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Schools minister recalls his exam results disappointment and says ‘don’t panic’

Schools minister recalls his exam results disappointment and says ‘don’t panic’
Ucas said 20,360 students found out on Thursday that they do not have a place at university.

The schools minister has urged students who did not get the A-level grades they wanted not to panic, as he told how he was left disappointed by his own exam results.

Will Quince said he did not get into his first choice university but ended up having a “fantastic time” at another institution where he got a degree, made friends and met his wife.

He appealed to students not to be disheartened if their results were not what they had aimed for, telling them “the world genuinely is your oyster” if they work hard and have a plan B.

Ucas said 20,360 students found out on Thursday that they do not have a place at university.

I knew my exams hadn’t gone particularly well, so it was of course disappointing

Will Quince

In total, 425,830 students have been accepted into university or college this year – the second highest number on record.

Mr Quince, speaking at Ucas on Thursday, said there are multiple options for students, including apprenticeships and employment.

He said: “I didn’t get the grades that I wanted and hoped for and expected to go off to university. It has always been a competitive process. It always will be. That’s the nature of examinations or the system based on examinations.

“But my message is ‘don’t panic’. It really is not the end of the world. You may still get into your first choice university, you may not. You may choose to go through clearing and go to a different university.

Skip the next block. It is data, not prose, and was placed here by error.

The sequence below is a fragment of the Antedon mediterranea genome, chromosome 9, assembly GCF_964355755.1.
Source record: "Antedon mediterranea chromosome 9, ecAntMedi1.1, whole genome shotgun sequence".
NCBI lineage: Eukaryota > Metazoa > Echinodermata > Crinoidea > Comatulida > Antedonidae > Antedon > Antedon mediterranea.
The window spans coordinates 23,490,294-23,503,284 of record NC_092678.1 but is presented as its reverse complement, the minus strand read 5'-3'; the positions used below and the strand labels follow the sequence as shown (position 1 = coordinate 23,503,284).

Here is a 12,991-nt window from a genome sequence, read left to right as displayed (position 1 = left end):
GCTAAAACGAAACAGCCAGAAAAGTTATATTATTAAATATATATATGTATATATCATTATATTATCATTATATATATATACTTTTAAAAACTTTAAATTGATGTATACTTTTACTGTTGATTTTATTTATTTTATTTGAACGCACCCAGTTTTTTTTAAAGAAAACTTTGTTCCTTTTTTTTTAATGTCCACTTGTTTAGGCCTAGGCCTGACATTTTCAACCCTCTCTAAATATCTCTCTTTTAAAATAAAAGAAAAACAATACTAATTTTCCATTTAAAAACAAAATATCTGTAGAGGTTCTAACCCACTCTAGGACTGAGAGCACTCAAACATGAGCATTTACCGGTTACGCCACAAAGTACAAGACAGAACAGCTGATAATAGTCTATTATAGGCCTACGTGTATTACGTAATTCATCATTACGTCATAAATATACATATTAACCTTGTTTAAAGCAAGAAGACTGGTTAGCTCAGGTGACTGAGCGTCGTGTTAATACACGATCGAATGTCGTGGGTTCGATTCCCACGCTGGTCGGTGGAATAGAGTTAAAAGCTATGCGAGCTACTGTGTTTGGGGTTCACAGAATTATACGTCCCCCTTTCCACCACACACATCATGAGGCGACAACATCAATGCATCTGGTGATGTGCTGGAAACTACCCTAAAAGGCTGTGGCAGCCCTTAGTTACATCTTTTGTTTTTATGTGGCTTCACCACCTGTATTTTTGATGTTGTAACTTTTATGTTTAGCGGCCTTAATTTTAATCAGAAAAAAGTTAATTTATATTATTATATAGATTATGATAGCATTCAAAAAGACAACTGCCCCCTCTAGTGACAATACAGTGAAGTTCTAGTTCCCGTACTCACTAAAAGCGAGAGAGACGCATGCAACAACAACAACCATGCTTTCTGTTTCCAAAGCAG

“You may go on to further education, go on to an apprenticeship, or you may go straight into the world of work or come back to further education or higher education at a later point.

“Your grades are important, but they don’t define you. What defines you is your hard work and your motivation. So I would say don’t panic, speak to people at Ucas.”

(PA Graphics)
(PA Graphics)

Of his own experience, he recalled: “I knew my exams hadn’t gone particularly well, so it was of course disappointing but you know, I knew it wasn’t the end of the world. That’s why it’s so important to have a plan B.

“As I say your grades don’t define you. I didn’t get the grades I wanted. I didn’t go to my first choice university. I ended up going to my reserve choice university.

“I had a fantastic time. I got a degree, I met my wife, I’ve got some fantastic friends that I’m still friends with now and I went on to become a solicitor, a Member of Parliament and now education minister.

“So it’s really important to stress – don’t panic if you don’t get the grades you need and want. It really is not the end of the world. There are people here to help. There are so many options open to you. The world genuinely is your oyster – just work hard and have a plan.”